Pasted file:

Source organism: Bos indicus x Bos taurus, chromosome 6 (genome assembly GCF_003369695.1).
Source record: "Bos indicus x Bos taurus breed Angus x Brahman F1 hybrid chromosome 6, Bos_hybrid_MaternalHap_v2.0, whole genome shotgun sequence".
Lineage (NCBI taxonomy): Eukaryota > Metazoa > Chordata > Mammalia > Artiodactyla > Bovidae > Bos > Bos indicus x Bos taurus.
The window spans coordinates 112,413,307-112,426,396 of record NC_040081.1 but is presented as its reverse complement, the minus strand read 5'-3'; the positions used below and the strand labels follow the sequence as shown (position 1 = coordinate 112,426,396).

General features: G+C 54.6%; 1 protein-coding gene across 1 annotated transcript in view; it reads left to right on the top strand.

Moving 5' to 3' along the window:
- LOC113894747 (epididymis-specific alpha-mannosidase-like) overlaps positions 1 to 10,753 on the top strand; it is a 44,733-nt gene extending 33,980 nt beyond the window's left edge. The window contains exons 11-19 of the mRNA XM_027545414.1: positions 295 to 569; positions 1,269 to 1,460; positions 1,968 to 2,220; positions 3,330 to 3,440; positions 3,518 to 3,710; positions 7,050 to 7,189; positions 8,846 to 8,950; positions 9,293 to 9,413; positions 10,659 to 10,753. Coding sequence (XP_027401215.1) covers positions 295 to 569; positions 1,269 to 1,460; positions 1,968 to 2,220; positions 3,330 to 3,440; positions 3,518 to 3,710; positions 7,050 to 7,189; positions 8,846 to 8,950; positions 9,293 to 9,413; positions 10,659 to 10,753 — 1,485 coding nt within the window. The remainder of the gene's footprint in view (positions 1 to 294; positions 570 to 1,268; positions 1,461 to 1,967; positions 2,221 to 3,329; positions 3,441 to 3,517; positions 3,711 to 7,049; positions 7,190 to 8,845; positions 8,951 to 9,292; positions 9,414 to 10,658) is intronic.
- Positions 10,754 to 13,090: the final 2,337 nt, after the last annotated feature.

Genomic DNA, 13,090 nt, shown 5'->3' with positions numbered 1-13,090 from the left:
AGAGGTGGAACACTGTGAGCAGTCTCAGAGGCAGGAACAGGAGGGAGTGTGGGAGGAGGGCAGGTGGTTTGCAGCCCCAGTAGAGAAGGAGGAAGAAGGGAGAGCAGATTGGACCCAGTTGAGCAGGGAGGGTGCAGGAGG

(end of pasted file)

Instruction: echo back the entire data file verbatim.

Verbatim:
Source organism: Bos indicus x Bos taurus, chromosome 6 (genome assembly GCF_003369695.1).
Source record: "Bos indicus x Bos taurus breed Angus x Brahman F1 hybrid chromosome 6, Bos_hybrid_MaternalHap_v2.0, whole genome shotgun sequence".
Lineage (NCBI taxonomy): Eukaryota > Metazoa > Chordata > Mammalia > Artiodactyla > Bovidae > Bos > Bos indicus x Bos taurus.
The window spans coordinates 112,413,307-112,426,396 of record NC_040081.1 but is presented as its reverse complement, the minus strand read 5'-3'; the positions used below and the strand labels follow the sequence as shown (position 1 = coordinate 112,426,396).

General features: G+C 54.6%; 1 protein-coding gene across 1 annotated transcript in view; it reads left to right on the top strand.

Moving 5' to 3' along the window:
- LOC113894747 (epididymis-specific alpha-mannosidase-like) overlaps positions 1 to 10,753 on the top strand; it is a 44,733-nt gene extending 33,980 nt beyond the window's left edge. The window contains exons 11-19 of the mRNA XM_027545414.1: positions 295 to 569; positions 1,269 to 1,460; positions 1,968 to 2,220; positions 3,330 to 3,440; positions 3,518 to 3,710; positions 7,050 to 7,189; positions 8,846 to 8,950; positions 9,293 to 9,413; positions 10,659 to 10,753. Coding sequence (XP_027401215.1) covers positions 295 to 569; positions 1,269 to 1,460; positions 1,968 to 2,220; positions 3,330 to 3,440; positions 3,518 to 3,710; positions 7,050 to 7,189; positions 8,846 to 8,950; positions 9,293 to 9,413; positions 10,659 to 10,753 — 1,485 coding nt within the window. The remainder of the gene's footprint in view (positions 1 to 294; positions 570 to 1,268; positions 1,461 to 1,967; positions 2,221 to 3,329; positions 3,441 to 3,517; positions 3,711 to 7,049; positions 7,190 to 8,845; positions 8,951 to 9,292; positions 9,414 to 10,658) is intronic.
- Positions 10,754 to 13,090: the final 2,337 nt, after the last annotated feature.

Genomic DNA, 13,090 nt, shown 5'->3' with positions numbered 1-13,090 from the left:
AGAGGTGGAACACTGTGAGCAGTCTCAGAGGCAGGAACAGGAGGGAGTGTGGGAGGAGGGCAGGTGGTTTGCAGCCCCAGTAGAGAAGGAGGAAGAAGGGAGAGCAGATTGGACCCAGTTGAGCAGGGAGGGTGCAGGAGG